I first discovered Minimalism when I was pregnant with Bradley. Between my late night episodes of ‘Tiny House Hunters’ on HGTV and my personal longing for a life with less bills and more purpose… I was very curious.
For those who don’t know, Minimalism in a nutshell is essentially removing any and all excess ‘things’ from your life. Living without all of the extra stuff surrounding you. No more clutter and storage boxes filling your house.
In theory, it’s WONDERFUL and here’s why:
1. By going through your house and getting rid of items you don’t NEED, you clear up a lot of space and clutter. Doing so minimizes (key word there) the amount of things you need to clean, maintain, and even just clean or move around thus freeing up time in your day from chores.
2. If you’re getting rid of items you don’t need you’re certainly not going out and spending money on new things to bring home that you also don’t need. So you really start saving money immediately! Not to mention that selling your old stuff can be an effective way of removing the clutter and filling your pocketbook all at the same time!
Like I said, in theory it is an absolute wonderful idea as less and less focus is placed on gaining items while more effort is placed on making memories and spending TIME in a more valuable way.
Here’s the sticky part:
After trying to implement this lifestyle more into my household, I realized that in order to fully commit I would need to get rid of EVERYTHING. True Minimalism doesn’t mean to have extra boxes in storage of holiday decorations, or extra toys for your child to play with. True Minimalism means creating a capsule wardrobe with a few select pieces that interchange to create a multitude of outfits.
If you do an online search of Minimalism, pictures usually depict a white room with maybe a chair and a small table with flowers on it. No coasters, TV remotes, magazines, etc.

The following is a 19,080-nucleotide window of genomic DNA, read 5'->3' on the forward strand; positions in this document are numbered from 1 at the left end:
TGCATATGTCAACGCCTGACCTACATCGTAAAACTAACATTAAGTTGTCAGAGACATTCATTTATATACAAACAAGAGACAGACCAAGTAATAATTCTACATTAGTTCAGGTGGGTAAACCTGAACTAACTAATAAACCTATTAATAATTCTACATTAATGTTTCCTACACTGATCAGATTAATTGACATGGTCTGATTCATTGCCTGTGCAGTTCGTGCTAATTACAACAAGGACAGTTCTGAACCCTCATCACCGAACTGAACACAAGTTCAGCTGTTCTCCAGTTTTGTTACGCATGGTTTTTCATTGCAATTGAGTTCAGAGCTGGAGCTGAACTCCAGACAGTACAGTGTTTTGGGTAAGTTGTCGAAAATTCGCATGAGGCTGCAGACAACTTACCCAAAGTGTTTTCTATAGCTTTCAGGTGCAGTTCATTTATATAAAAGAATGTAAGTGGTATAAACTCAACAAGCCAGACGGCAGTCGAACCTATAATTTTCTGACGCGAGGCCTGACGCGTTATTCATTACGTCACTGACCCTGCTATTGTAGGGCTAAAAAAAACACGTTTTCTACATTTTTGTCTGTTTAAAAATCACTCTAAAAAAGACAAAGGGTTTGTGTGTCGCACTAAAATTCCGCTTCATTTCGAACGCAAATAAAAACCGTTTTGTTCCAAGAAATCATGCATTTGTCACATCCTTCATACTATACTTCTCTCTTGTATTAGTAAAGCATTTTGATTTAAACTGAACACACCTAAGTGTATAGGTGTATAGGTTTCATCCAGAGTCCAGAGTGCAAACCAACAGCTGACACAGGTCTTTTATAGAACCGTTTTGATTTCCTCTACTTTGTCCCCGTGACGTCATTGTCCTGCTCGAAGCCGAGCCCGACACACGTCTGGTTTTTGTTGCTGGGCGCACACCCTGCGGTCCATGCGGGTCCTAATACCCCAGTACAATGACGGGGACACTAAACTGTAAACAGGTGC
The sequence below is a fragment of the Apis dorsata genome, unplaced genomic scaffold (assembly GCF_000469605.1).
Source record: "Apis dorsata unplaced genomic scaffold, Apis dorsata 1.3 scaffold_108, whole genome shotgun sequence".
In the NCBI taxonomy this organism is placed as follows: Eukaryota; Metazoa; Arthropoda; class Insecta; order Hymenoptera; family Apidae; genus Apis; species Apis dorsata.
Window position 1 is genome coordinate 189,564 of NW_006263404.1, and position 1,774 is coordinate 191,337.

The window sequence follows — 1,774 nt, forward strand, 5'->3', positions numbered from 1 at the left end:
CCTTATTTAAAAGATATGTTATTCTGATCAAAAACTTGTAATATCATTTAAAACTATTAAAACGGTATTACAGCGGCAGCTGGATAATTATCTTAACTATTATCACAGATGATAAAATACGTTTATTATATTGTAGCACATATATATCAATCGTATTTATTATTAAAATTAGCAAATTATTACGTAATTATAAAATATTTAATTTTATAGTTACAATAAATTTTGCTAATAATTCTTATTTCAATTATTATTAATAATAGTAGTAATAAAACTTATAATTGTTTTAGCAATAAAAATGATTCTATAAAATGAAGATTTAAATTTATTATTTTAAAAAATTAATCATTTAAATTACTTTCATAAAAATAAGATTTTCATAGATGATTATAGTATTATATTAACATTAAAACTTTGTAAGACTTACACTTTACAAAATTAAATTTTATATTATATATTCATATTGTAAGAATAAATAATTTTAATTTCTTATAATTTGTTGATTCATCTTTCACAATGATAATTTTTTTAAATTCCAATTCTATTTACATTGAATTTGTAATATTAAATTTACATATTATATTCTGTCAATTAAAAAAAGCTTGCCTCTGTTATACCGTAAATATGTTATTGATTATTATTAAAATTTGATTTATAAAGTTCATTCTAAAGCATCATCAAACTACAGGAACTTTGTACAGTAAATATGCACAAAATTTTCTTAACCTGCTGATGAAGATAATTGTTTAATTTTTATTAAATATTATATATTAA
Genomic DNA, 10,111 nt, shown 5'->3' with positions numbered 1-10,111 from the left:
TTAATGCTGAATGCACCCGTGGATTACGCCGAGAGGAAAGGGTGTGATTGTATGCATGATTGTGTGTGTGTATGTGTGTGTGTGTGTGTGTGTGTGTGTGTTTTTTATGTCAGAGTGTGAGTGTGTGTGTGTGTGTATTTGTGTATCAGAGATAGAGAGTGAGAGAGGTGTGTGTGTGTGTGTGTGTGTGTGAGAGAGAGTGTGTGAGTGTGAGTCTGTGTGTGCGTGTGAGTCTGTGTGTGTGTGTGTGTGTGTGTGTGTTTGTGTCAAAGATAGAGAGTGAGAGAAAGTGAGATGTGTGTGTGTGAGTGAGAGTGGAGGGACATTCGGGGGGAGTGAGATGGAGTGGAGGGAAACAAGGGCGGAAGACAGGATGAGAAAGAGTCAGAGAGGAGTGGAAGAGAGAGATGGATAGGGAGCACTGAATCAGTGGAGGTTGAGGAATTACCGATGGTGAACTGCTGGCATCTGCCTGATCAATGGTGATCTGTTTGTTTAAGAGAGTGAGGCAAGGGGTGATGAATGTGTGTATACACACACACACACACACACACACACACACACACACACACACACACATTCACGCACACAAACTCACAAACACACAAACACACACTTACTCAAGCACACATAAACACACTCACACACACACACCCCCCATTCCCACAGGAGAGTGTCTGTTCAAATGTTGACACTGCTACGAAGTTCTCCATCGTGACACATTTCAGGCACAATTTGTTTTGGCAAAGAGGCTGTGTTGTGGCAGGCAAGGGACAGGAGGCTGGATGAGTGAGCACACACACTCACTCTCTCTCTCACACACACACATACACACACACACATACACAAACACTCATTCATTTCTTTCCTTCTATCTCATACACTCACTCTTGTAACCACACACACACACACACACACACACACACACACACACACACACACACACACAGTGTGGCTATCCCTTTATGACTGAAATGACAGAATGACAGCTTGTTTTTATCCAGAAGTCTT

I just don’t see it as being a honestly realistic option for families. So here’s what I’ve come up with instead:
1. Get rid of the unnecessary items that you KNOW you don’t need. That just take up space in the spare room or hidden in a closest because you haven’t been able to take that final step of getting rid of it.
2. Look at collections of items you may have and see how you can downsize. How many cups does your family REALLY use in between cycles of the dishwasher? How many pairs of socks do you need to keep on hand? Earrings? Even removing the small stuff can make life a little easier in the long run.
3. A little bit harder of a step, but what items can you ultimately do without in your house? Do you LOVE all of the decorative pieces you’ve displayed and have to dust every week? When was the last time you dug the board games out of the closet? How many of them are missing pieces and can’t even be played properly?
Maybe becoming a ‘Minimalist’ isn’t a realistic goal for families. Maybe it’s not a horrible thing if you children have a handful of toys to play with that help them learn and develop. Maybe it’s not horrible to have a box of decorations in the basement that make kids light up when they see you bring out because they can’t wait to help you decorate.
The trick really comes in taking an honest approach on whether or not purchasing an item will bring enough joy to your life to make the $$ you’re spending worth it. Sure it may only cost $10, but a $10 pallet of eye shadow that you only use on special occasions vs $10 in water toys on a hot summer day for your kids will weigh differently on life values.